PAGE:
probability distribution of the input x and the output y of the

stochastic system (1) is given by

P

0

ðx;yÞ ¼ P

0

ðyjxÞP

0

ðxÞ.(6)

For the stochastic RBF network (5),the joint probability distribu-

tion is given by

Pðx;yj

~

y

Þ ¼ Pðyjx;

~

y

ÞP

0

ðxÞ.(7)

To measure the discrepancy between the two distributions (the

faulty RBF network and the data set (the stochastic system)),we

use the Kullback–Leibler divergence [10],given by

DðP

0

kP

~

y

Þ ¼

ZZ

P

0

ðx;yÞ log

P

0

ðx;yÞ

Pðx;yj

~

y

Þ

dxdy.(8)

Since

~

y

is an unknown and it is depended on the fault-free weight

vector

y

,the average discrepancy of all possible faulty networks

(all possible

b

2 f0;1g

M

) with reference to the true distribution

P

0

ðx;yÞ can be deﬁned as

¯

DðP

0

kP

y

Þ ¼

Z ZZ

P

0

ðx;yÞ log

P

0

ðx;yÞ

Pðx;yj

~

y

Þ

dxdy

( )

Pð

~

y

j

y

Þ d

~

y

(9)

¼

ZZ

P

0

ðx;yÞ log

P

0

ðx;yÞ

Pðx;yj

~

y

Þ

dxdy

* +

O

b

.(10)

Here

O

b

corresponds to the set consisting all the possible

b

.

It can be shown [11] that minimizing

¯

DðP

0

kP

y

Þ is equivalent to

minimizing the following objective function:

Eð

y

;pÞ ¼

1

N

X

N

k¼1

y

2

k

2ð1 pÞ

1

N

X

N

k¼1

y

k

f

T

ðx

k

Þ

y

þð1 pÞ

y

T

fð1 pÞH

f

þpGg

y

,(11)

H

f

¼

1

N

X

N

k¼1

f

ðx

k

Þ

f

T

ðx

k

Þ,

G ¼ diag

1

N

X

N

k¼1

f

2

1

ðx

k

Þ;...;

1

N

X

N

k¼1

f

2

M

ðx

k

Þ

( )

,

where fðx

k

;y

k

Þg

N

k¼1

is the training data set and p is the node fault

rate.Taking the ﬁrst derivative of Eð

y

;pÞ with respect to

y

and

setting the derivative to zero,the corresponding optimal fault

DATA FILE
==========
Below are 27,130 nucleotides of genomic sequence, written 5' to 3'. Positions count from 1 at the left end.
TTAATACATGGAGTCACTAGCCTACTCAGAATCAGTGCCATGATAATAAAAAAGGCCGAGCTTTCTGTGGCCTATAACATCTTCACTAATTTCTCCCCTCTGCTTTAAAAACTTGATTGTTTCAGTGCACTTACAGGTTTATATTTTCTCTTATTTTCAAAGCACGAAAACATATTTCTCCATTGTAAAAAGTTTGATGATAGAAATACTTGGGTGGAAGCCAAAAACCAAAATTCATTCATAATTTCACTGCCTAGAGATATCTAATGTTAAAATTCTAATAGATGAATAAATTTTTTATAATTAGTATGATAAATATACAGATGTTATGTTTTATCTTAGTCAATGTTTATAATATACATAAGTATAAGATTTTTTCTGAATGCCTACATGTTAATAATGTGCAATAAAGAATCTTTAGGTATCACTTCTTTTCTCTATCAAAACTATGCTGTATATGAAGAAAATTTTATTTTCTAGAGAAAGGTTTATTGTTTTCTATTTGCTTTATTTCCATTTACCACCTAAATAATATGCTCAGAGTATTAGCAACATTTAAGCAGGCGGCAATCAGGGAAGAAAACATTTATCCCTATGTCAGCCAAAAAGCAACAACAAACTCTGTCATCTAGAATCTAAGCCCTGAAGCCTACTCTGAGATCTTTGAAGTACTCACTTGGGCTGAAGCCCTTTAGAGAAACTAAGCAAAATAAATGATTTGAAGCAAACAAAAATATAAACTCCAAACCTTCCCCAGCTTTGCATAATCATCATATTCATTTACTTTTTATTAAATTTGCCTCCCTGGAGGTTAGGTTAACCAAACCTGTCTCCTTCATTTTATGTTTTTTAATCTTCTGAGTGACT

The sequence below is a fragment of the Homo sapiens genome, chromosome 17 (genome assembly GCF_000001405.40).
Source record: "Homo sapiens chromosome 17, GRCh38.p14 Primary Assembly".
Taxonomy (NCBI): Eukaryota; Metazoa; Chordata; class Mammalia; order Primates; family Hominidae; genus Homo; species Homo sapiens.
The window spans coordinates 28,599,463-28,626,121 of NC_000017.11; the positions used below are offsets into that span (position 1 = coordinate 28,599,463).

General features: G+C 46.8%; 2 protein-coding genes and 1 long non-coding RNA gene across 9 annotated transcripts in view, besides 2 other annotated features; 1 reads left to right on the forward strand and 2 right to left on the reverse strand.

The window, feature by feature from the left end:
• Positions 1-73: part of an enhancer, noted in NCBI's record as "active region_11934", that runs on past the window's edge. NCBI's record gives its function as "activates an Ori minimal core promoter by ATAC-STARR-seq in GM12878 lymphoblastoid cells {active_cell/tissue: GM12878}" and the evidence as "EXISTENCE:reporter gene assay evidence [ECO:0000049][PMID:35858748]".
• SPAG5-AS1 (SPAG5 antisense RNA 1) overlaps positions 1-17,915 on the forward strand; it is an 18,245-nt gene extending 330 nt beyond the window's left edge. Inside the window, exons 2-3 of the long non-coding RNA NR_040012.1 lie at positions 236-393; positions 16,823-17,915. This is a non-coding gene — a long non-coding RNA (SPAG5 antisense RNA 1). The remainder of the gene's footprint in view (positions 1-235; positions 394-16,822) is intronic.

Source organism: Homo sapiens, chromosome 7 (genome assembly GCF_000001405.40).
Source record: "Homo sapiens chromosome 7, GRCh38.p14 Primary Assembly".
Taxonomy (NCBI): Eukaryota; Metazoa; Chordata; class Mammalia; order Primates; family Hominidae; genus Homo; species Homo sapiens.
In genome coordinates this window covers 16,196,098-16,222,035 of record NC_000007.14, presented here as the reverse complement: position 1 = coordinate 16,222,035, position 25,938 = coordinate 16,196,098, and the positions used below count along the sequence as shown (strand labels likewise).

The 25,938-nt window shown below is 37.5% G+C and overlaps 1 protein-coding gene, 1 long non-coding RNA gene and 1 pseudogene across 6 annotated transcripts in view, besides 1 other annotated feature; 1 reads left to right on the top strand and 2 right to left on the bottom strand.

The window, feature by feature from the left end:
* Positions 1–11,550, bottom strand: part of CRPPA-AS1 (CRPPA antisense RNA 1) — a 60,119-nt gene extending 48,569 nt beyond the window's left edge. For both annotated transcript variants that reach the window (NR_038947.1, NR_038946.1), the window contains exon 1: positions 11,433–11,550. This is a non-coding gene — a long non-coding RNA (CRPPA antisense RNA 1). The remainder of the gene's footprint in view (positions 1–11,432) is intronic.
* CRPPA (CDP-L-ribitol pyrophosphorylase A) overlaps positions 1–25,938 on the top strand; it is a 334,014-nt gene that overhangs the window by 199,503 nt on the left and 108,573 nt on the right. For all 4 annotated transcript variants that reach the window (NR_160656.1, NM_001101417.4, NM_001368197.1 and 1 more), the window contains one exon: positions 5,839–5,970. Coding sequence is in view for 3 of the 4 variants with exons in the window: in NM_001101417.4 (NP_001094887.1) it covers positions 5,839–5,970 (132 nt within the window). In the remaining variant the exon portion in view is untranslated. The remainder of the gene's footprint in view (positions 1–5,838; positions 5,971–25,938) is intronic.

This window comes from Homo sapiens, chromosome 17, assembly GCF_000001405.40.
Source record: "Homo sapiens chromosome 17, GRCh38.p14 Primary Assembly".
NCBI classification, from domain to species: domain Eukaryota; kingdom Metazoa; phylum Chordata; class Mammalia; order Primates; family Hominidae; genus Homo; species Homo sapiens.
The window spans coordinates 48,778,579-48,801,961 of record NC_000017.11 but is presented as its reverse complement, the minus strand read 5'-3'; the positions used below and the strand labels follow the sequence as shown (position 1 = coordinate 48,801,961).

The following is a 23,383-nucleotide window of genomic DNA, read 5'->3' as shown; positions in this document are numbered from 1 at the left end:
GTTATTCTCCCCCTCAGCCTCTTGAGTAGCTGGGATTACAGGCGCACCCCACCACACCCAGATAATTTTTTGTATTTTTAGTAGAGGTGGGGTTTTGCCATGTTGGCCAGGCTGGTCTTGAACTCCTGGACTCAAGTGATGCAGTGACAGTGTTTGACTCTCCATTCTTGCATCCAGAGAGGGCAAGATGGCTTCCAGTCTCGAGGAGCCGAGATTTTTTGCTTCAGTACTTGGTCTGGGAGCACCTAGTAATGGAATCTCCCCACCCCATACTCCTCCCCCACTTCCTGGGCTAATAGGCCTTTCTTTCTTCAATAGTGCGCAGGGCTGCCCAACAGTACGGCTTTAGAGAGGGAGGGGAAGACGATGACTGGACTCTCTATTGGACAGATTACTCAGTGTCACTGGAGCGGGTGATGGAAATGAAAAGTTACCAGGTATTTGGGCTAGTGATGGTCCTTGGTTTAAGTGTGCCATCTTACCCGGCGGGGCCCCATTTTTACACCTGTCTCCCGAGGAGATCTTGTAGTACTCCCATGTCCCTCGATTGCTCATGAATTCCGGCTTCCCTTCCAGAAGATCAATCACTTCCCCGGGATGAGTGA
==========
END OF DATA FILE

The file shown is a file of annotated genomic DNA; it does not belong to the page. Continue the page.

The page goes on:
tolerant RBF will be given by

^

y

¼ ðH

f

þpðG H

f

ÞÞ

1

1

N

X

N

k¼1

y

k

f

ðx

k

Þ.(12)

Since H

f

and G are functions of

f

ðx

1

Þ;...;

f

ðx

N

Þ,

^

y

can be obtained

as long as fx

k

;y

k

g

N

k¼1

are given.Now,

^

f

b

ðx;

^

y

Þ deﬁnes an optimal

fault tolerant RBF network.

3.Mean prediction error

It should be noticed that minimizing the training square error

does not mean that the network will performwell on an unseen

test set.As mentioned by Moody [16,17],estimating the general-

ization performance from the training error is very important.It

allows us not only to predict the performance of a trained network

but also to select the model from various settings.It should be

noticed that in the real situation data are very valuable and we

may not have a test set for model selection.In such case,the

performance of a fault tolerant neural network could be estimated

by a mean prediction error equation,a formula similar to that of

1

3

5

7

9

11

13

15

17

19

21

23

25

27

29

31

33

35

37

39

41

43

45

47

49

51

53

55

57

59

61

63

65

67

69

71

73

75

77

79

81

83

85

87

89

91

93

95

97

99

101

103

105

107

109

111

112

113